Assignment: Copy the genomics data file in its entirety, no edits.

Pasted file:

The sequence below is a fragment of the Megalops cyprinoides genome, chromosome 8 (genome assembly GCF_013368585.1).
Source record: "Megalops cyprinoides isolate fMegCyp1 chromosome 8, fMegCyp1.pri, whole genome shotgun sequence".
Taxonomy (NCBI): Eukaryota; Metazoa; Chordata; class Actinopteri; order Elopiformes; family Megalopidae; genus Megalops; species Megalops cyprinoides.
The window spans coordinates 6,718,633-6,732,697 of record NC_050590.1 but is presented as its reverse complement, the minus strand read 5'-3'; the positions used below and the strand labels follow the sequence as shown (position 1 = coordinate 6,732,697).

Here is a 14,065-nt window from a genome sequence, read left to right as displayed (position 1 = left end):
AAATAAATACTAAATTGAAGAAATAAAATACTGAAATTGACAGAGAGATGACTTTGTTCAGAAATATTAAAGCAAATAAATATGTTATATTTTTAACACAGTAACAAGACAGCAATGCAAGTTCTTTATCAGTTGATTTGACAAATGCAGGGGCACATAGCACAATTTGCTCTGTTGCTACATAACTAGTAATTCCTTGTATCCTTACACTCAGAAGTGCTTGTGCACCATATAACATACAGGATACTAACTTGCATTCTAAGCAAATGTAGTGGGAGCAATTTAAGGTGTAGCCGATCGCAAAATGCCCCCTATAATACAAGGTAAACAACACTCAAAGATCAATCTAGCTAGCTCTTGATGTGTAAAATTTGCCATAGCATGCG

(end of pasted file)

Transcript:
The sequence below is a fragment of the Megalops cyprinoides genome, chromosome 8 (genome assembly GCF_013368585.1).
Source record: "Megalops cyprinoides isolate fMegCyp1 chromosome 8, fMegCyp1.pri, whole genome shotgun sequence".
Taxonomy (NCBI): Eukaryota; Metazoa; Chordata; class Actinopteri; order Elopiformes; family Megalopidae; genus Megalops; species Megalops cyprinoides.
The window spans coordinates 6,718,633-6,732,697 of record NC_050590.1 but is presented as its reverse complement, the minus strand read 5'-3'; the positions used below and the strand labels follow the sequence as shown (position 1 = coordinate 6,732,697).

Here is a 14,065-nt window from a genome sequence, read left to right as displayed (position 1 = left end):
AAATAAATACTAAATTGAAGAAATAAAATACTGAAATTGACAGAGAGATGACTTTGTTCAGAAATATTAAAGCAAATAAATATGTTATATTTTTAACACAGTAACAAGACAGCAATGCAAGTTCTTTATCAGTTGATTTGACAAATGCAGGGGCACATAGCACAATTTGCTCTGTTGCTACATAACTAGTAATTCCTTGTATCCTTACACTCAGAAGTGCTTGTGCACCATATAACATACAGGATACTAACTTGCATTCTAAGCAAATGTAGTGGGAGCAATTTAAGGTGTAGCCGATCGCAAAATGCCCCCTATAATACAAGGTAAACAACACTCAAAGATCAATCTAGCTAGCTCTTGATGTGTAAAATTTGCCATAGCATGCG